Monday, February 01, 2010

LA Times on Anti-English Spectrum

People seem to think that this is the first picture of Yie made available:

It's not; he previously was interviewed by the Seoul Shinmun which posted a video of part of the interview with him (though I can't find the video at the moment).

Original post:

Brian has a good post about this LA Times article about Anti-English Spectrum, which tells us a bit about Yie Eun-woong and his "investigative work."
Yie, a slender 40-year-old who owns a temporary employment agency, says he is only attempting to weed out troublemakers who have no business teaching students in South Korea, or anywhere else. [...]

Yie says he has nothing against foreigners. Growing up near the city of Osan, he often rode with his taxi driver father and encountered foreigners who served at the U.S. military base there. "I learned to pick out the good guys from the bad guys," he says.[...]

The volunteer manager of a controversial group known as the Anti-English Spectrum, Yie investigates complaints by South Korean parents, often teaming up with authorities, and turns over information from his efforts for possible prosecution.
I'd always had the impression it was mostly Korean hagwon and school teachers who were leaving tips, along with jilted ex-girlfriends. I would have liked to have seen this quote expanded on:
"This has nothing to do with race. It is all about teaching," said Kim Young-Lan, a sociology professor at Sookmyung Women's University in Seoul.
Actually, I think it has a lot to do with race - and gender - seeing as photos like the one seen below led to the creation of AES in the first place.

The English Spectrum incident five years ago is something that could stand a more closer look (but I'm too busy to do it at the moment). I'd noticed that Yie's online ID 'M2' was not present when AES first formed; this seems to suggest that he joined a bit later: "In 2005, by then living in Seoul, he joined the fledgling activist group after seeing an upsetting posting on a website: claims by foreign teachers that they had slept with Korean students."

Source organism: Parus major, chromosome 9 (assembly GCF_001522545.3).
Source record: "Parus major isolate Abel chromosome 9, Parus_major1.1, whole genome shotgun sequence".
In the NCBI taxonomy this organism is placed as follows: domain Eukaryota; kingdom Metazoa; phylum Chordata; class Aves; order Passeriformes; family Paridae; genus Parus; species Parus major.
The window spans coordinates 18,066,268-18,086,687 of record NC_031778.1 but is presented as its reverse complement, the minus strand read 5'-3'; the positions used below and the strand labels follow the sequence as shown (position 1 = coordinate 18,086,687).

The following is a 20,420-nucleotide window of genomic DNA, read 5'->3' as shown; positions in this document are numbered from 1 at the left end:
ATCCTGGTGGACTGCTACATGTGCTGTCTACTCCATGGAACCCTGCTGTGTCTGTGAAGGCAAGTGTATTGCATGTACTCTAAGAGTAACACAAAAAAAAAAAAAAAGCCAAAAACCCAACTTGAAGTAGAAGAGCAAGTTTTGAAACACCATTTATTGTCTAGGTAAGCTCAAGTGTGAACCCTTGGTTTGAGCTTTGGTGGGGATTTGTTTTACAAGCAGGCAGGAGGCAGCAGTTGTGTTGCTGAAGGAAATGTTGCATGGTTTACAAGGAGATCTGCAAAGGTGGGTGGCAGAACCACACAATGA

It also notes that ATEK's "[Dann] Gaymer says he doubts that such a posting ever existed." Well, it did, and it can be seen here. What's not translated are the angry comments by the foreign English teachers that saw the post (which the poster said he cut and pasted from elsewhere to test the 'no censorship' policy of the website, Korean ESL (now long gone), much as reports about Christopher Paul Neil failed to mention that at least one of the people who reported him to Interpol was a foreign English teacher in Korea.

Lillias Underwood's book "Fifteen years among the top-knots; or, Life in Korea" describes the 'baby riots' she witnessed not long after her arrival in 1888:
Some person or persons, with malicious intent, started a rumor which spread like wild-fire, that foreigners were paying wicked Koreans to steal native children, in order to cut out their hearts and eyes, to be used for medicine. This crime was imputed chiefly to the Japanese, and it was supposed the story had been originated by Chinese or others especially inimical to the large numbers of Japanese residents in the capital. Mr. Underwood acquainted the Japanese minister with the rumors, in order that he might protect himself and his people ; which he promptly did by issuing, and causing to be issued by the government, proclamations entirely clearing his countrymen of all blame in the matter, which it was left to be understood was an acknowledged fact, and consequently the work of other "vile foreigners," namely, ourselves and the Europeans.

The excitement and fury grew hourly. Large crowds of angry people congregated, scowling, muttering, and threatening. Koreans carrying their own children were attacked, beaten, and even killed, on the supposition that they were kidnapping the children of others ; and a high Korean official, who tried to protect one of these men, was pulled from his chair, and narrowly escaped with his life, although he was surrounded by a crowd of retainers and servants. It was considered unsafe for foreigners to be seen in the street. Marines were called up from Chemulpo to guard the different legations, and some Americans even packed away their most necessary clothing and valuables, preparatory to fleeing to the port. The wildest stories were told. Babies, it was said, had been eaten at the German, English, and American legations, and the hospital, of course, was considered by all the headquarters of this bloodthirsty work, for there, where medicine was manufactured and diseases treated, the babies must certainly be butchered.
These days such rumours of foreigners targeting Korean children are spread in other, more widespread and sophisticated ways:

While the baby riots of 1888 were more threatening, at least the rumours they spread didn't continue for five years... or did they?

By the way, Robert Neff tells me that he gives the baby riots thorough coverage in his new book Korea Through Western Eyes.


King Baeksu said...